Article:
By: Jeffrey E. Stern
Publication Date: January 2016
Reviewed by: Ellen Feld
Review Date: February 11, 2016
The Last Thousand introduces the reader to a school in war torn Kabul, Afghanistan, that educates both boys and girls, and teaches them how to think and question the world around them. This school, Marefat, flourishes under the protection of the United States, but as the countdown to the “Outsiders” leaving draws close, those who cherish the school fear the worst.
The Marefat School is the brainchild of Aziz Royesh, a member of the Hazara (a minority group that has borne the brunt of too much racially motivated violence and discrimination). Aziz dreamed of building a school for the children of the Hazara, where children would learn to “question, criticize…sing, poke fun at one another, to protest.” In fact the name ‘Marefat’ means ‘knowledge’ but it also invokes other meanings – wisdom, education, intellect and awareness. Above all, Aziz wanted to educate a generation of students who would have a “...built-in resistance to the big men wielding religion like weapons, the ones who claimed to be descended from the Prophet; to any man who would demand reverence simply because he was standing on a podium.” (pg. 276) Indeed, Marefat would be, and did become, a very special place.
The Last Thousand follows the story of Marefat from its humble beginnings to the period when Afghanistan was thrown into years of war, its fairly peaceful years as the Americans secured the area, and then the troubled countdown as the Americans get ready to leave. The book introduces us to numerous people whose lives have been changed through their connection with the school. We meet a young married man, Nasir, looking for odd jobs to support his family, who gets a chance to work at Marefat and does all he can to stay at the school because he’s so impressed with the ideals it promotes; Ta Manna, an angry girl who lost her best friend to a suicide bomber and then struggles to come to terms with it during her time at Marefat, and the one who touched me the most, Najiba, a young mother who gets her children into the school and then through persistence and a tenacity that is quite commendable, gets herself into the adult education portion of the school.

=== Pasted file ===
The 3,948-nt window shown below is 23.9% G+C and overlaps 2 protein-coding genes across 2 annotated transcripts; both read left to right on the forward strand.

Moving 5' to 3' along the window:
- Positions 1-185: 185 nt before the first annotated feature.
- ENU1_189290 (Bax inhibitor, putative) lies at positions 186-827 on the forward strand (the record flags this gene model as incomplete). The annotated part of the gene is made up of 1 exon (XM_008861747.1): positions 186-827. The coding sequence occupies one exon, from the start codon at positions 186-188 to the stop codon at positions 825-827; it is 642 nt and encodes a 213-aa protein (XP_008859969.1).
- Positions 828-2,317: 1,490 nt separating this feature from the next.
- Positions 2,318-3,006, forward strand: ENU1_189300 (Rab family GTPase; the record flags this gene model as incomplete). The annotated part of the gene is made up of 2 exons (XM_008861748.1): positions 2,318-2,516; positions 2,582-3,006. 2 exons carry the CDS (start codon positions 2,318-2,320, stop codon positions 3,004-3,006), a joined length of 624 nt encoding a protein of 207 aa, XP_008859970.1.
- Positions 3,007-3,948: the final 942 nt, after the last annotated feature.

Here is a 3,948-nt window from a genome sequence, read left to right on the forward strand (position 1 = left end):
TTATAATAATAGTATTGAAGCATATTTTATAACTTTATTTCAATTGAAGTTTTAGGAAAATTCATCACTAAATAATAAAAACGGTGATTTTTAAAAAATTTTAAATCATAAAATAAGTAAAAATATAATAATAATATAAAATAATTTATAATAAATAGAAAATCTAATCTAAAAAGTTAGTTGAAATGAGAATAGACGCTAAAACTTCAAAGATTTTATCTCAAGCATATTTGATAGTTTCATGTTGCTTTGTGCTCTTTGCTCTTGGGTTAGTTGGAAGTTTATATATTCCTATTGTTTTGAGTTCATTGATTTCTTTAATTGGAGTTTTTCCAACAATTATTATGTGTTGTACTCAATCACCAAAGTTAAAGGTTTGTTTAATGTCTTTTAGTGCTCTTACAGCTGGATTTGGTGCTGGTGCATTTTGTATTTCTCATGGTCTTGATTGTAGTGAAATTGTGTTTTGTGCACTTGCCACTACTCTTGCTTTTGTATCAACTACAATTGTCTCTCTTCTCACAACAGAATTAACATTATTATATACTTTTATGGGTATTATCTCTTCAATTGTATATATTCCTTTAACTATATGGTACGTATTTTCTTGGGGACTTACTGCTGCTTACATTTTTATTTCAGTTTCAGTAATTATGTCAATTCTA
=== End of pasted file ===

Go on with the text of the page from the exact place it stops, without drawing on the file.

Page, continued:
Author Jeffrey Stern shows readers the profound effect Marefat has had on the community by closely following the lives of several people. We don’t just see Najiba’s life at the school but get a good look at her early life, how her father and husband treated her, how she desperately tried to teach herself to read, what she sacrificed to go to school and how learning changed her life. In short, we get to know those touched by Marefat quite well. At the same time, we learn about life in Afghanistan, the horrors and the triumphs, and that faraway place becomes more than just an obscure place on the nightly news. The text flowed nicely, making for an enjoyable, eye-opening read. While the last few chapters dragged a bit as Aziz fought to find ways to save his school as the Americans prepared to withdraw, overall it was an excellent read.
Quill says: The Last Thousand is a compelling read about struggles in Afghanistan and gives an awareness to what happens when the United States pulls out of a country it has held together for so long.
For more information on The Last Thousand: One School's Promise in a Nation at War, please visit the author's website at: jeffreyestern.com